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When spring arrives in a couple of months, the Sun will stand near the body of one of the fish of Pisces. Over time, though, the Sun’s location at the vernal equinox slips westward. About 6500 years ago, it was just above the head of Orion, the hunter.
Orion is best known for his strong shoulders and legs and his sparkling belt. The tiny triangle of stars that marks his head doesn’t look nearly as impressive. Yet the stars themselves really are standouts.
The brightest of the three is known as Lambda Orionis. It’s actually a pair of stars locked in a tight orbit. Both stars are many times bigger, hotter, and brighter than the Sun. In fact, one of them is a member of the hottest class of stars. It’s tens of thousands of degrees hotter than the Sun, and more than 60,000 times brighter. That makes it easily visible across more than a thousand light-years of space.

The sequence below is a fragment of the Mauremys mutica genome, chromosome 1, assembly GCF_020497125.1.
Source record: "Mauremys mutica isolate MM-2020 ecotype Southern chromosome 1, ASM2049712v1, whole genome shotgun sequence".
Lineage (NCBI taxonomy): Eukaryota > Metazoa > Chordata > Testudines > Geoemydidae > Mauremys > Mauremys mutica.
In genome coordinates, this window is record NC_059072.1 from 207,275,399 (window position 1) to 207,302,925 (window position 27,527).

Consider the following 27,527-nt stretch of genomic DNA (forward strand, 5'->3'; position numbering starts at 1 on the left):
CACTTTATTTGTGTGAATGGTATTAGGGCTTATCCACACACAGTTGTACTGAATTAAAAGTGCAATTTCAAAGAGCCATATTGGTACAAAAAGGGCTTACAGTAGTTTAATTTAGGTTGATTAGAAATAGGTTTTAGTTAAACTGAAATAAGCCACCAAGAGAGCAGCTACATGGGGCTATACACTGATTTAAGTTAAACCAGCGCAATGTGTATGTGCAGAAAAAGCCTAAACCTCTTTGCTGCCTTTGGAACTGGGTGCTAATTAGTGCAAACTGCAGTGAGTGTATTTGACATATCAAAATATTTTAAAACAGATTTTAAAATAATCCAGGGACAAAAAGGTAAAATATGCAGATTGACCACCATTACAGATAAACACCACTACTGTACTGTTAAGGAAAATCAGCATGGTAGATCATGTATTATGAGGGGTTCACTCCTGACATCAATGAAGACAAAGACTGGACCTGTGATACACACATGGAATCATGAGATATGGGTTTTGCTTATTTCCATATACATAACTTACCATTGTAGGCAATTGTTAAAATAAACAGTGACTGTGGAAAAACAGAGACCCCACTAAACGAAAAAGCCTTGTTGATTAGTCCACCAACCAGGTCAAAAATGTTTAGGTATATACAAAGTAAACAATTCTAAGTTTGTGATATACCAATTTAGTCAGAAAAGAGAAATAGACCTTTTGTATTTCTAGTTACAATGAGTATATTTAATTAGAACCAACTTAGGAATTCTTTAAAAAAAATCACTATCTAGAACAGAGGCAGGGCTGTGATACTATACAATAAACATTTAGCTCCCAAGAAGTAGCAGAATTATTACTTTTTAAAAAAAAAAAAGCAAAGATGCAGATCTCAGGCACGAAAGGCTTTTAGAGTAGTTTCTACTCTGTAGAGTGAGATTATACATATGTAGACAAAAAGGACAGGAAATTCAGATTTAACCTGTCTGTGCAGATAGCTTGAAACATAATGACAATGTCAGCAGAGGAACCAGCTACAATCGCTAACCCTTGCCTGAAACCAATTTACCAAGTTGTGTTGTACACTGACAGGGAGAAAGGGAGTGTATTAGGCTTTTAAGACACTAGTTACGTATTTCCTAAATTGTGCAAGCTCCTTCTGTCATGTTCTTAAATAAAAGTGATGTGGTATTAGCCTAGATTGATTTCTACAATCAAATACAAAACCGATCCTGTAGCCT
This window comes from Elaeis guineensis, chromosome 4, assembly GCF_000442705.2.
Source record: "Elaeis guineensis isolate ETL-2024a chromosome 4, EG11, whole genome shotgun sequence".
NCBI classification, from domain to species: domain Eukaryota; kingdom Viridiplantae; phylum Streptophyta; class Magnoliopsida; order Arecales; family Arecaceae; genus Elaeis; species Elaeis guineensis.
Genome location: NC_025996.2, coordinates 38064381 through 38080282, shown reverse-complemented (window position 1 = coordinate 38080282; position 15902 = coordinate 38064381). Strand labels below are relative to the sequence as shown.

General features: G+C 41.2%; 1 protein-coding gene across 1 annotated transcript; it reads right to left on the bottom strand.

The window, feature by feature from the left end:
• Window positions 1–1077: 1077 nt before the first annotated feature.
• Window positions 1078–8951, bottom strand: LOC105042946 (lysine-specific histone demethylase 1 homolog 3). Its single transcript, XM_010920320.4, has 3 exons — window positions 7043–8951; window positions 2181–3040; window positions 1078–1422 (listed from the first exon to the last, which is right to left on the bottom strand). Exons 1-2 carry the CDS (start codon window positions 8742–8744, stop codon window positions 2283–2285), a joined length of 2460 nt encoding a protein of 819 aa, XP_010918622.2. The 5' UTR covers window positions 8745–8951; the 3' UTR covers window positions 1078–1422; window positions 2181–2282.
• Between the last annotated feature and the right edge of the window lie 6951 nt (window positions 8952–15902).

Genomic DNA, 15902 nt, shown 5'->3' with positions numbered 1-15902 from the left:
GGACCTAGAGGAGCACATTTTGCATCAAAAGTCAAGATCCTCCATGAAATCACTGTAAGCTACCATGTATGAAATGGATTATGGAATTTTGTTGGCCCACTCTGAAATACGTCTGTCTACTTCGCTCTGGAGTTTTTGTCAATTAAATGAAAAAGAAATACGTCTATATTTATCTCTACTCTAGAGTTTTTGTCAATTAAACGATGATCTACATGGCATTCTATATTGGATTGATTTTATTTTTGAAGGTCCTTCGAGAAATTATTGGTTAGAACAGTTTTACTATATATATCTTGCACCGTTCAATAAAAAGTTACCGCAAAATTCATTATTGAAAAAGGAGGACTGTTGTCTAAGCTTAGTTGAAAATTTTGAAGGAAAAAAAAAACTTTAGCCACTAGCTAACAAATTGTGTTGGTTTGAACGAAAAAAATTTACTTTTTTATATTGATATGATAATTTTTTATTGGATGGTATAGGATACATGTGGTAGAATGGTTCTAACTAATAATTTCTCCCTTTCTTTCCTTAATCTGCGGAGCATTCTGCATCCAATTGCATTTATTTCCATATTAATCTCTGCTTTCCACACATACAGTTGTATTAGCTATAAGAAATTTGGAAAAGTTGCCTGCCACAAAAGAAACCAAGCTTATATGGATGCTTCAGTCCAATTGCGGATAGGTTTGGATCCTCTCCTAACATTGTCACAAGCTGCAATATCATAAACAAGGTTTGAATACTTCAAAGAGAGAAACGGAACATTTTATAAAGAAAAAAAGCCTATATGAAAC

The other stars are Phi-1 and Phi-2 Orionis, which represent the hunter’s cheeks. Although they share a name, they aren’t related — they’re hundreds of light years apart. But both are much more impressive than the Sun.
The hunter is well up in the southeastern sky at nightfall. Look for his belt — a short line of three bright stars — extending almost straight up from the horizon, with the bright orange star Betelgeuse to its upper left. The faint triangle that makes up Orion’s head is to the upper right of Betelgeuse.
Script by Damond Benningfield, Copyright 2010, 2014